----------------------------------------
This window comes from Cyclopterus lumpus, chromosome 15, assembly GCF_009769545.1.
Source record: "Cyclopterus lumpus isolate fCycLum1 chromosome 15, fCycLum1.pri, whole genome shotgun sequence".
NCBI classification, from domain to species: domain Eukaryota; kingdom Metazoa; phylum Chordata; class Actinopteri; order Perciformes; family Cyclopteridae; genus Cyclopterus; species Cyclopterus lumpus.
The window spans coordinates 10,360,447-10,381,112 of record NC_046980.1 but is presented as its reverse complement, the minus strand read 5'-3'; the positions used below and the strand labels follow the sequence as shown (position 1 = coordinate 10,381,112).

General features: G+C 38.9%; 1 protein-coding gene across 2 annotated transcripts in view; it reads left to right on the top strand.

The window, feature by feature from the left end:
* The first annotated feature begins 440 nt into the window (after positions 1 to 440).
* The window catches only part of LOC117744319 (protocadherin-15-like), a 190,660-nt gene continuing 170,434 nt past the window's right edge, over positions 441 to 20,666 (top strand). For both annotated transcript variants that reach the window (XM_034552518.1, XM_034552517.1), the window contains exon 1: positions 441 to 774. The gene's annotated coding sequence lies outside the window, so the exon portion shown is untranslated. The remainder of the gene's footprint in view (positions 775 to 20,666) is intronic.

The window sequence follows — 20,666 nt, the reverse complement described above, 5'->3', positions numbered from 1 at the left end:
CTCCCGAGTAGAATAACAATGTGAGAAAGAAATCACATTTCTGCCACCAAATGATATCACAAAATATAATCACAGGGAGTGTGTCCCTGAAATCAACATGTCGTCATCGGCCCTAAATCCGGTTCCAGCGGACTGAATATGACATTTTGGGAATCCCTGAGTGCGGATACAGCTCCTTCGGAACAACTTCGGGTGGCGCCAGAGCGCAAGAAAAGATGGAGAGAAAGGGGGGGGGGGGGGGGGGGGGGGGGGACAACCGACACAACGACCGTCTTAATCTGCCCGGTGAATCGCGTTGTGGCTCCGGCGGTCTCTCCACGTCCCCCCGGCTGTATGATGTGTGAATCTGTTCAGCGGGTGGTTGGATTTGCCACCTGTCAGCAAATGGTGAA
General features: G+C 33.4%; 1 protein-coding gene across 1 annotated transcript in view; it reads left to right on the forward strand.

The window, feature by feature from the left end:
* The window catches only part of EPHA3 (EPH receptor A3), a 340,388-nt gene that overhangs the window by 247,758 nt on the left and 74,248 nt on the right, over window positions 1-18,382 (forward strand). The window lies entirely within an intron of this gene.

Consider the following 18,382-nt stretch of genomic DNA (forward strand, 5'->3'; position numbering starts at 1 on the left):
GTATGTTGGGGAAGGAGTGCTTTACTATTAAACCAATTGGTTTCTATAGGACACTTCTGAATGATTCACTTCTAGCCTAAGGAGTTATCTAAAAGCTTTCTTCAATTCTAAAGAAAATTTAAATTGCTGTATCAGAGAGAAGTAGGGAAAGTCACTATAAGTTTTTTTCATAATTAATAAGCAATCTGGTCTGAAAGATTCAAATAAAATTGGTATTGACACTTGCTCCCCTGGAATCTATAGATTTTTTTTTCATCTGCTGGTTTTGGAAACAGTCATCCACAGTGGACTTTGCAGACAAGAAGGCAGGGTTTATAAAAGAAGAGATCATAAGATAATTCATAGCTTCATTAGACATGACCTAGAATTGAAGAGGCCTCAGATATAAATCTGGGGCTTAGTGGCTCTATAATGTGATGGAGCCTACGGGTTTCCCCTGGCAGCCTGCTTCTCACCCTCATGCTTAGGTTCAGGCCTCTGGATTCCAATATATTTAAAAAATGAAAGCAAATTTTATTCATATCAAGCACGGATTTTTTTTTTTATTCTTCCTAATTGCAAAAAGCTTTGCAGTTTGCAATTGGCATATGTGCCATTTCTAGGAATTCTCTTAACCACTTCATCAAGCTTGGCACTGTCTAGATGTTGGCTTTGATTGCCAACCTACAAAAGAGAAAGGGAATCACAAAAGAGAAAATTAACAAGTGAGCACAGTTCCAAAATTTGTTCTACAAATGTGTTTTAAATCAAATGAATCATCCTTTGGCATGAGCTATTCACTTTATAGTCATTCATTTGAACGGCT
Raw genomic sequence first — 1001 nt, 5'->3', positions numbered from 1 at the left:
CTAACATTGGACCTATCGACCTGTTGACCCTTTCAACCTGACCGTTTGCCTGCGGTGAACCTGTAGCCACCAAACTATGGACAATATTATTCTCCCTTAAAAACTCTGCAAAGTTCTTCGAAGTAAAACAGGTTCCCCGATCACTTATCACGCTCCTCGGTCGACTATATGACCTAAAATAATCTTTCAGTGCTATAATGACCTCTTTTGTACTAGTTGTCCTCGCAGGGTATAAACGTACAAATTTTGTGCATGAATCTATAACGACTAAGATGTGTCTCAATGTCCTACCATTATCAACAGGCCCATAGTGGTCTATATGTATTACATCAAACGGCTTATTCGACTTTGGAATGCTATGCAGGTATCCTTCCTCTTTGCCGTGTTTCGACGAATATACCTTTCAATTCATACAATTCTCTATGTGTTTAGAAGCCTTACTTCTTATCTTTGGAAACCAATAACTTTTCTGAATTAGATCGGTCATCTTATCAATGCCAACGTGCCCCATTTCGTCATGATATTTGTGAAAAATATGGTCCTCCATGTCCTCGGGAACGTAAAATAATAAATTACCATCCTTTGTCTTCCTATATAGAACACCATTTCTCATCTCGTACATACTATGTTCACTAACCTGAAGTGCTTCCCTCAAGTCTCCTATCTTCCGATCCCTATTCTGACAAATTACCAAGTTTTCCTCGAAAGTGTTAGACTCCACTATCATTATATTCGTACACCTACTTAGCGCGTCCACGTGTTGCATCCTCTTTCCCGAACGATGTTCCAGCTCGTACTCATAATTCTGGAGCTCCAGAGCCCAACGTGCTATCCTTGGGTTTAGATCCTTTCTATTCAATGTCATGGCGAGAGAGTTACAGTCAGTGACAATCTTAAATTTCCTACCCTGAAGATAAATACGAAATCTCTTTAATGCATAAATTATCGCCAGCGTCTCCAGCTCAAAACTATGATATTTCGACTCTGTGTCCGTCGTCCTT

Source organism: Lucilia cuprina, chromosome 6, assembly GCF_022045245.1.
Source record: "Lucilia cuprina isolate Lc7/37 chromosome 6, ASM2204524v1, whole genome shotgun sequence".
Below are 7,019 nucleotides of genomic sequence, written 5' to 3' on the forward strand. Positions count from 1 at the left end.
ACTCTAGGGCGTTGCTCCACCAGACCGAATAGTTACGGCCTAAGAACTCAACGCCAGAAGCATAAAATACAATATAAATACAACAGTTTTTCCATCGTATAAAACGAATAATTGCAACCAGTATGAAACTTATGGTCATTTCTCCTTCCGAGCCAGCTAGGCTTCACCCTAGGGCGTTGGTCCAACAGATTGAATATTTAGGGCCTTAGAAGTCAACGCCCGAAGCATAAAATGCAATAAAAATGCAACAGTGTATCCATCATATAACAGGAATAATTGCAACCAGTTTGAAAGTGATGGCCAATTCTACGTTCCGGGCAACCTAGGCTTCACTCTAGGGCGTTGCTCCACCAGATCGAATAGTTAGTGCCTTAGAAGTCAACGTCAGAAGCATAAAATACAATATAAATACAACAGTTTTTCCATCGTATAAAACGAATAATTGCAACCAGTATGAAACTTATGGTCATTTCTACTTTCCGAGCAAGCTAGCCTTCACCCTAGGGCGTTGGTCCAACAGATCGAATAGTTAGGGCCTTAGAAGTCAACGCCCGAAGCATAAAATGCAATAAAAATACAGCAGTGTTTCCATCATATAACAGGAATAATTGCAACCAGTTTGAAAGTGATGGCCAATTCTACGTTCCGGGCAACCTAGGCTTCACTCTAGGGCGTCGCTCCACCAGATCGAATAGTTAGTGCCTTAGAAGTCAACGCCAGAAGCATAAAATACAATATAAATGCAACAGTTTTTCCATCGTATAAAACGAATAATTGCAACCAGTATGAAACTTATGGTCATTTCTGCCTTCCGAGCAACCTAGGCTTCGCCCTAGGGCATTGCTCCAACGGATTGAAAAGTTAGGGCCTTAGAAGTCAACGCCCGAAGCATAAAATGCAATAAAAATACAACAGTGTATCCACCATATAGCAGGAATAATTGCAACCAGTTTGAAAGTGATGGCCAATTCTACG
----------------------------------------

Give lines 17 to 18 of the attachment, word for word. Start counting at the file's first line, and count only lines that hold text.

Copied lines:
CTAACATTGGACCTATCGACCTGTTGACCCTTTCAACCTGACCGTTTGCCTGCGGTGAACCTGTAGCCACCAAACTATGGACAATATTATTCTCCCTTAAAAACTCTGCAAAGTTCTTCGAAGTAAAACAGGTTCCCCGATCACTTATCACGCTCCTCGGTCGACTATATGACCTAAAATAATCTTTCAGTGCTATAATGACCTCTTTTGTACTAGTTGTCCTCGCAGGGTATAAACGTACAAATTTTGTGCATGAATCTATAACGACTAAGATGTGTCTCAATGTCCTACCATTATCAACAGGCCCATAGTGGTCTATATGTATTACATCAAACGGCTTATTCGACTTTGGAATGCTATGCAGGTATCCTTCCTCTTTGCCGTGTTTCGACGAATATACCTTTCAATTCATACAATTCTCTATGTGTTTAGAAGCCTTACTTCTTATCTTTGGAAACCAATAACTTTTCTGAATTAGATCGGTCATCTTATCAATGCCAACGTGCCCCATTTCGTCATGATATTTGTGAAAAATATGGTCCTCCATGTCCTCGGGAACGTAAAATAATAAATTACCATCCTTTGTCTTCCTATATAGAACACCATTTCTCATCTCGTACATACTATGTTCACTAACCTGAAGTGCTTCCCTCAAGTCTCCTATCTTCCGATCCCTATTCTGACAAATTACCAAGTTTTCCTCGAAAGTGTTAGACTCCACTATCATTATATTCGTACACCTACTTAGCGCGTCCACGTGTTGCATCCTCTTTCCCGAACGATGTTCCAGCTCGTACTCATAATTCTGGAGCTCCAGAGCCCAACGTGCTATCCTTGGGTTTAGATCCTTTCTATTCAATGTCATGGCGAGAGAGTTACAGTCAGTGACAATCTTAAATTTCCTACCCTGAAGATAAATACGAAATCTCTTTAATGCATAAATTATCGCCAGCGTCTCCAGCTCAAAACTATGATATTTCGACTCTGTGTCCGTCGTCCTT

Source organism: Lucilia cuprina, chromosome 6, assembly GCF_022045245.1.